So she brought this into the discussion.

And what was his response?

He said, “What’s the big deal? No one’s getting hurt. And at least no one’s getting pregnant!”
When she attempted to convince him that this behavior is wrong (that it’s a violation of the 6th commandment), and that these young people are putting their physical and spiritual lives in danger, he said, “You guys (i.e. grown-ups) think that stuff will scare us, but it doesn’t. We aren’t gonna stop.”

Later, when the topic of teen pregnancy was raised, he said, “If some girl does get pregnant, she can always have an abortion. It’s not like ‘it’ can feel anything anyway.”

“It,” of course, is the baby.

Not all of life’s teachers are found in the classroom.

Who is teaching this young man about life? Who is teaching him about right and wrong? Who is teaching him how to interact properly with members of the opposite sex?

Certainly not Jesus Christ!

Some better candidates might be the people at MTV, or the people who put pornography on the internet, or the producers of TV shows like Desperate Housewives and The OC—because he’s obviously learning a lot more from sources like those!

The fact is, our contemporary American culture—which is steeped in materialism and hedonism—attempts to “educate” all of us every day. And sometimes it succeeds—as it obviously has with that 13-year-old.

We’ve all heard the saying: “You are what you eat.”

Well, here’s a similar saying that’s equally as true: “You are what you learn.”

If you learn something and accept it as true, it will have a definite effect on your life—for better or for worse! Just ask that 13-year-old boy or some of his friends from the park.

How important it is, therefore, that we learn—and accept—the truth of Jesus Christ, as summarized in the Beatitudes and the Ten Commandments!

For young people, Catholic schools and CCD programs can certainly help this to happen, by reinforcing the Gospel message. But, since most learning and character building take place outside the classroom, it all has to begin somewhere else.

That “somewhere else,” of course, is in the home, in the family.

So, what exactly are you learning, and what exactly are you teaching? That’s a question for everyone, but most especially for the parents here present.

Jesus Christ wants to work through you to teach your children, since you are their primary religious educators. But for that to happen, you’ve got to be learning from the Lord yourselves (as we all need to be learning from him)!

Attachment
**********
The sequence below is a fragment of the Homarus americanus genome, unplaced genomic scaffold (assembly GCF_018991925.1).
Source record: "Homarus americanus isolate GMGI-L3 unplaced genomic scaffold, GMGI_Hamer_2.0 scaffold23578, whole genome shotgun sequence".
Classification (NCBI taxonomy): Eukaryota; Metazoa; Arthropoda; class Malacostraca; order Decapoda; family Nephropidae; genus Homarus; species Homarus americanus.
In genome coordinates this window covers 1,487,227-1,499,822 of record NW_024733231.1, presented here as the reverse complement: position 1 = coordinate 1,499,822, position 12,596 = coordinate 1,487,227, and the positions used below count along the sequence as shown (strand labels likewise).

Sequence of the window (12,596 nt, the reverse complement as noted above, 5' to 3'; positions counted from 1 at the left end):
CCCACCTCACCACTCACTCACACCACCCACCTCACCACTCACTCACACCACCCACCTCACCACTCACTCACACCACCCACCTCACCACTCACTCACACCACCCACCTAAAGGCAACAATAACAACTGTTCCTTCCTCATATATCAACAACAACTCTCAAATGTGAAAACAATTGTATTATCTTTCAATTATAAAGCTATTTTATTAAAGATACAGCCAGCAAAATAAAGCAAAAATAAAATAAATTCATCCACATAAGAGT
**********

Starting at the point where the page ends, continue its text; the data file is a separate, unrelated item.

Notice what it says about the disciples of Jesus at the beginning of this Gospel text from Matthew 5. In the opening line we read, “When Jesus saw the crowds, he went up the mountain, and after he had sat down, his disciples came to him, [and] he began to teach them . . . “

The disciples learned the Beatitudes that day—and they eventually became good teachers of the Beatitudes—because they came to Jesus! If they had not come to Christ, they would have learned nothing of the Beatitudes; consequently they would not have been able to teach them.

We come to Jesus when we’re faithful to Mass, and when we listen at Mass with open ears and hearts—because the Word of Christ is taught here.

We come to Jesus when we have a regular prayer time each day, when we read Scripture, when we go to Confession, and when we study the content of our Catholic faith.

We even come to Jesus when we surround ourselves with good Catholic friends who speak the Lord’s word to us in their own way. These are friends who encourage us to be faithful, and who aren’t afraid to challenge us or correct us when we begin to waver.

Lord Jesus Christ we have come to you, our teacher, at this Mass, and we thank you for having instructed us through the Scriptures that were just read, and through the homily we’ve just heard.
Help us, by the grace of the Eucharist we will receive in a few moments, to go forth from this assembly and to be good teachers of this message both by our words and by our actions. And may our teaching have a powerful influence on all those young people who are looking to us every day for guidance and direction. We ask this through the same Christ, our Lord. Amen.